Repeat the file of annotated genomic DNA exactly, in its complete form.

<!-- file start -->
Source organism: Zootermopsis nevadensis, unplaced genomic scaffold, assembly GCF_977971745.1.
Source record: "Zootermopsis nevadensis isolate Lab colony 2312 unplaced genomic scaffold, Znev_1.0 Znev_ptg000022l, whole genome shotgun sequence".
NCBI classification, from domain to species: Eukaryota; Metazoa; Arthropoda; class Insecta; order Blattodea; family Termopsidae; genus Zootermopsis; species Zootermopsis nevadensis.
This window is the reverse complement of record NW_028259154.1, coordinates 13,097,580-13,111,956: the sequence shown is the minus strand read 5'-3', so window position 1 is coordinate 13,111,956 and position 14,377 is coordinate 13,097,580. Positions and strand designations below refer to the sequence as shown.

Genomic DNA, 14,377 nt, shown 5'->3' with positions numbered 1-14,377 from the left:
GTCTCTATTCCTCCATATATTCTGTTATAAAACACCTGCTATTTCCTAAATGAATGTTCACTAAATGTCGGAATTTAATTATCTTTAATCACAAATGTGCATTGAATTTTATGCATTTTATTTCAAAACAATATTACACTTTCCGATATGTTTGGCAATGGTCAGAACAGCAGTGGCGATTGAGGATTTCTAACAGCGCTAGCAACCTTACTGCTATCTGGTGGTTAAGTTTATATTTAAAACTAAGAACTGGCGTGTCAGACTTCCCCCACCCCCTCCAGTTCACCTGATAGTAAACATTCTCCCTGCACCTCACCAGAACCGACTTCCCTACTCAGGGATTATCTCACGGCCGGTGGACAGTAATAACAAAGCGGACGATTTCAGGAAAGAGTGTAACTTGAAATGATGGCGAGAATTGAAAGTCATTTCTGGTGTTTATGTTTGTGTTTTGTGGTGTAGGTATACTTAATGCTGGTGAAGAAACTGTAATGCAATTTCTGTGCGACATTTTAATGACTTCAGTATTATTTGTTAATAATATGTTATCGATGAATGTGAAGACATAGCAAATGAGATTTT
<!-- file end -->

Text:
Source organism: Zootermopsis nevadensis, unplaced genomic scaffold, assembly GCF_977971745.1.
Source record: "Zootermopsis nevadensis isolate Lab colony 2312 unplaced genomic scaffold, Znev_1.0 Znev_ptg000022l, whole genome shotgun sequence".
NCBI classification, from domain to species: Eukaryota; Metazoa; Arthropoda; class Insecta; order Blattodea; family Termopsidae; genus Zootermopsis; species Zootermopsis nevadensis.
This window is the reverse complement of record NW_028259154.1, coordinates 13,097,580-13,111,956: the sequence shown is the minus strand read 5'-3', so window position 1 is coordinate 13,111,956 and position 14,377 is coordinate 13,097,580. Positions and strand designations below refer to the sequence as shown.

Genomic DNA, 14,377 nt, shown 5'->3' with positions numbered 1-14,377 from the left:
GTCTCTATTCCTCCATATATTCTGTTATAAAACACCTGCTATTTCCTAAATGAATGTTCACTAAATGTCGGAATTTAATTATCTTTAATCACAAATGTGCATTGAATTTTATGCATTTTATTTCAAAACAATATTACACTTTCCGATATGTTTGGCAATGGTCAGAACAGCAGTGGCGATTGAGGATTTCTAACAGCGCTAGCAACCTTACTGCTATCTGGTGGTTAAGTTTATATTTAAAACTAAGAACTGGCGTGTCAGACTTCCCCCACCCCCTCCAGTTCACCTGATAGTAAACATTCTCCCTGCACCTCACCAGAACCGACTTCCCTACTCAGGGATTATCTCACGGCCGGTGGACAGTAATAACAAAGCGGACGATTTCAGGAAAGAGTGTAACTTGAAATGATGGCGAGAATTGAAAGTCATTTCTGGTGTTTATGTTTGTGTTTTGTGGTGTAGGTATACTTAATGCTGGTGAAGAAACTGTAATGCAATTTCTGTGCGACATTTTAATGACTTCAGTATTATTTGTTAATAATATGTTATCGATGAATGTGAAGACATAGCAAATGAGATTTT